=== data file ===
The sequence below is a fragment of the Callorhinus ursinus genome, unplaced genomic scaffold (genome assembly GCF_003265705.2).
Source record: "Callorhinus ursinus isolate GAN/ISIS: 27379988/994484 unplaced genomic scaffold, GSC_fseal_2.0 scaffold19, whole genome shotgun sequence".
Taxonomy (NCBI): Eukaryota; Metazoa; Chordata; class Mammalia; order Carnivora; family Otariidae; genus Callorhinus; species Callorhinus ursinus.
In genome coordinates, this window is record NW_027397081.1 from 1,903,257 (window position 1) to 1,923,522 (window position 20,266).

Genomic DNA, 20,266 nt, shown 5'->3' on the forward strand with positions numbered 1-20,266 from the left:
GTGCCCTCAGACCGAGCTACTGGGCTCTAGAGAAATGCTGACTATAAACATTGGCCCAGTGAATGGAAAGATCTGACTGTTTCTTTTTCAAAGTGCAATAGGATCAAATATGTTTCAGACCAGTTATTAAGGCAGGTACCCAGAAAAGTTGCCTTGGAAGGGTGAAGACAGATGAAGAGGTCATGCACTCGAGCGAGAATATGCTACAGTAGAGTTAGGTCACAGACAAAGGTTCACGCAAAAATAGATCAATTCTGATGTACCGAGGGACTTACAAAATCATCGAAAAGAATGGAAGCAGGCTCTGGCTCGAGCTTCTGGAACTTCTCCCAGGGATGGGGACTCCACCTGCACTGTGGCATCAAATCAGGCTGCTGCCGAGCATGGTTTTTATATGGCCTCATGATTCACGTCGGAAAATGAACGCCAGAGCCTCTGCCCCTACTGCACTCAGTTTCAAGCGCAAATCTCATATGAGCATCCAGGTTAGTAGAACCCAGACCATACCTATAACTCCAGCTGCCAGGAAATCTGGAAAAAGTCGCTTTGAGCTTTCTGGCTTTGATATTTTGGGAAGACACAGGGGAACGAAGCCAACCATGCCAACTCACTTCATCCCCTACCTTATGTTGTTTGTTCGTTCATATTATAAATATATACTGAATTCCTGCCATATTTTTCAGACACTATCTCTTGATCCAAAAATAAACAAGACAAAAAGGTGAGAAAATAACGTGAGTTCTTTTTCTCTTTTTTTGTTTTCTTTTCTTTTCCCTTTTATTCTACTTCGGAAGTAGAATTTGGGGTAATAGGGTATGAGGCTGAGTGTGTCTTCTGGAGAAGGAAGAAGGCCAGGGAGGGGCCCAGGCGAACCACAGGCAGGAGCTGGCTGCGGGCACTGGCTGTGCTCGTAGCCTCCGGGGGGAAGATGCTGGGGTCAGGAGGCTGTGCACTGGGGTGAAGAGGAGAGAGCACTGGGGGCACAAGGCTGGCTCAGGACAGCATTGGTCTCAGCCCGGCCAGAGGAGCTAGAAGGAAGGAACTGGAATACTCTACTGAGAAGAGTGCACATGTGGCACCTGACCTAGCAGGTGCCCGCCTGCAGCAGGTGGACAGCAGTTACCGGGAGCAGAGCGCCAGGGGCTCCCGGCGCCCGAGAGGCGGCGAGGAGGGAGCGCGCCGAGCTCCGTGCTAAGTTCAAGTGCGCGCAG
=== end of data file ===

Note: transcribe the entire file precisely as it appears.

The sequence below is a fragment of the Callorhinus ursinus genome, unplaced genomic scaffold (genome assembly GCF_003265705.2).
Source record: "Callorhinus ursinus isolate GAN/ISIS: 27379988/994484 unplaced genomic scaffold, GSC_fseal_2.0 scaffold19, whole genome shotgun sequence".
Taxonomy (NCBI): Eukaryota; Metazoa; Chordata; class Mammalia; order Carnivora; family Otariidae; genus Callorhinus; species Callorhinus ursinus.
In genome coordinates, this window is record NW_027397081.1 from 1,903,257 (window position 1) to 1,923,522 (window position 20,266).

Genomic DNA, 20,266 nt, shown 5'->3' on the forward strand with positions numbered 1-20,266 from the left:
GTGCCCTCAGACCGAGCTACTGGGCTCTAGAGAAATGCTGACTATAAACATTGGCCCAGTGAATGGAAAGATCTGACTGTTTCTTTTTCAAAGTGCAATAGGATCAAATATGTTTCAGACCAGTTATTAAGGCAGGTACCCAGAAAAGTTGCCTTGGAAGGGTGAAGACAGATGAAGAGGTCATGCACTCGAGCGAGAATATGCTACAGTAGAGTTAGGTCACAGACAAAGGTTCACGCAAAAATAGATCAATTCTGATGTACCGAGGGACTTACAAAATCATCGAAAAGAATGGAAGCAGGCTCTGGCTCGAGCTTCTGGAACTTCTCCCAGGGATGGGGACTCCACCTGCACTGTGGCATCAAATCAGGCTGCTGCCGAGCATGGTTTTTATATGGCCTCATGATTCACGTCGGAAAATGAACGCCAGAGCCTCTGCCCCTACTGCACTCAGTTTCAAGCGCAAATCTCATATGAGCATCCAGGTTAGTAGAACCCAGACCATACCTATAACTCCAGCTGCCAGGAAATCTGGAAAAAGTCGCTTTGAGCTTTCTGGCTTTGATATTTTGGGAAGACACAGGGGAACGAAGCCAACCATGCCAACTCACTTCATCCCCTACCTTATGTTGTTTGTTCGTTCATATTATAAATATATACTGAATTCCTGCCATATTTTTCAGACACTATCTCTTGATCCAAAAATAAACAAGACAAAAAGGTGAGAAAATAACGTGAGTTCTTTTTCTCTTTTTTTGTTTTCTTTTCTTTTCCCTTTTATTCTACTTCGGAAGTAGAATTTGGGGTAATAGGGTATGAGGCTGAGTGTGTCTTCTGGAGAAGGAAGAAGGCCAGGGAGGGGCCCAGGCGAACCACAGGCAGGAGCTGGCTGCGGGCACTGGCTGTGCTCGTAGCCTCCGGGGGGAAGATGCTGGGGTCAGGAGGCTGTGCACTGGGGTGAAGAGGAGAGAGCACTGGGGGCACAAGGCTGGCTCAGGACAGCATTGGTCTCAGCCCGGCCAGAGGAGCTAGAAGGAAGGAACTGGAATACTCTACTGAGAAGAGTGCACATGTGGCACCTGACCTAGCAGGTGCCCGCCTGCAGCAGGTGGACAGCAGTTACCGGGAGCAGAGCGCCAGGGGCTCCCGGCGCCCGAGAGGCGGCGAGGAGGGAGCGCGCCGAGCTCCGTGCTAAGTTCAAGTGCGCGCAG